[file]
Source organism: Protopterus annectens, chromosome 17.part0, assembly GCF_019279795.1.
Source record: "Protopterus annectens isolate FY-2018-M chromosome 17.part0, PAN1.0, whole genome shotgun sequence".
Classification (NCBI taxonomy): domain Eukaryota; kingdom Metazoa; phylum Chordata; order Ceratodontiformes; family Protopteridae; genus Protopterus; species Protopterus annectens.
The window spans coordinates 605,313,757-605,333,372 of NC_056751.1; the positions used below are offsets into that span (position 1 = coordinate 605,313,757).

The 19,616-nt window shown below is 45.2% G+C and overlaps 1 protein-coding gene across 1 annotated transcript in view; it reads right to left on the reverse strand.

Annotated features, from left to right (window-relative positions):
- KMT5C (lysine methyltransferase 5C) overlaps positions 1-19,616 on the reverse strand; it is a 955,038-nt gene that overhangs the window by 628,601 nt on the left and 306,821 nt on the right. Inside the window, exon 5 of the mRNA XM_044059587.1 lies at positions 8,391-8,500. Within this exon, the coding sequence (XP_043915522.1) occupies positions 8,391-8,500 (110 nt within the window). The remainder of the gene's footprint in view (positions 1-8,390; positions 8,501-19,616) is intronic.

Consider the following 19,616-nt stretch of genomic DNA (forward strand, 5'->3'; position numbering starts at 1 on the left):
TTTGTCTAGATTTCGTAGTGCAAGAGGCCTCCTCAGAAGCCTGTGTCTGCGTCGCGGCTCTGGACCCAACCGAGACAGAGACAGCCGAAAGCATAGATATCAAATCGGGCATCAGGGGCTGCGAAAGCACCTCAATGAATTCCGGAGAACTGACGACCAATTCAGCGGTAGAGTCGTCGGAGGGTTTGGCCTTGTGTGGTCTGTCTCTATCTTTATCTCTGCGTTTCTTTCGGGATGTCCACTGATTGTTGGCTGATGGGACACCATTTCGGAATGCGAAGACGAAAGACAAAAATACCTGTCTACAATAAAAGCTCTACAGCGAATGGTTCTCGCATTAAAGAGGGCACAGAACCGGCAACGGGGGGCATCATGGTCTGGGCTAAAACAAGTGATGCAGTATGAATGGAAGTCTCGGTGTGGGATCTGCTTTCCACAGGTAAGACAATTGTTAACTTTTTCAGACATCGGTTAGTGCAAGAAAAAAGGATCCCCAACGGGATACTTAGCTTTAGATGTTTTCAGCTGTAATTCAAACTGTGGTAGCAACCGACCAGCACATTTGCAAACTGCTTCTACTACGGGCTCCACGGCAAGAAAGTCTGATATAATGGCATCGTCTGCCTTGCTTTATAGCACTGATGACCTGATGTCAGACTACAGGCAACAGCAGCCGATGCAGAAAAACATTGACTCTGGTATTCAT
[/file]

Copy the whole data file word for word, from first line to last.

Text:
Source organism: Protopterus annectens, chromosome 17.part0, assembly GCF_019279795.1.
Source record: "Protopterus annectens isolate FY-2018-M chromosome 17.part0, PAN1.0, whole genome shotgun sequence".
Classification (NCBI taxonomy): domain Eukaryota; kingdom Metazoa; phylum Chordata; order Ceratodontiformes; family Protopteridae; genus Protopterus; species Protopterus annectens.
The window spans coordinates 605,313,757-605,333,372 of NC_056751.1; the positions used below are offsets into that span (position 1 = coordinate 605,313,757).

The 19,616-nt window shown below is 45.2% G+C and overlaps 1 protein-coding gene across 1 annotated transcript in view; it reads right to left on the reverse strand.

Annotated features, from left to right (window-relative positions):
- KMT5C (lysine methyltransferase 5C) overlaps positions 1-19,616 on the reverse strand; it is a 955,038-nt gene that overhangs the window by 628,601 nt on the left and 306,821 nt on the right. Inside the window, exon 5 of the mRNA XM_044059587.1 lies at positions 8,391-8,500. Within this exon, the coding sequence (XP_043915522.1) occupies positions 8,391-8,500 (110 nt within the window). The remainder of the gene's footprint in view (positions 1-8,390; positions 8,501-19,616) is intronic.

Consider the following 19,616-nt stretch of genomic DNA (forward strand, 5'->3'; position numbering starts at 1 on the left):
TTTGTCTAGATTTCGTAGTGCAAGAGGCCTCCTCAGAAGCCTGTGTCTGCGTCGCGGCTCTGGACCCAACCGAGACAGAGACAGCCGAAAGCATAGATATCAAATCGGGCATCAGGGGCTGCGAAAGCACCTCAATGAATTCCGGAGAACTGACGACCAATTCAGCGGTAGAGTCGTCGGAGGGTTTGGCCTTGTGTGGTCTGTCTCTATCTTTATCTCTGCGTTTCTTTCGGGATGTCCACTGATTGTTGGCTGATGGGACACCATTTCGGAATGCGAAGACGAAAGACAAAAATACCTGTCTACAATAAAAGCTCTACAGCGAATGGTTCTCGCATTAAAGAGGGCACAGAACCGGCAACGGGGGGCATCATGGTCTGGGCTAAAACAAGTGATGCAGTATGAATGGAAGTCTCGGTGTGGGATCTGCTTTCCACAGGTAAGACAATTGTTAACTTTTTCAGACATCGGTTAGTGCAAGAAAAAAGGATCCCCAACGGGATACTTAGCTTTAGATGTTTTCAGCTGTAATTCAAACTGTGGTAGCAACCGACCAGCACATTTGCAAACTGCTTCTACTACGGGCTCCACGGCAAGAAAGTCTGATATAATGGCATCGTCTGCCTTGCTTTATAGCACTGATGACCTGATGTCAGACTACAGGCAACAGCAGCCGATGCAGAAAAACATTGACTCTGGTATTCAT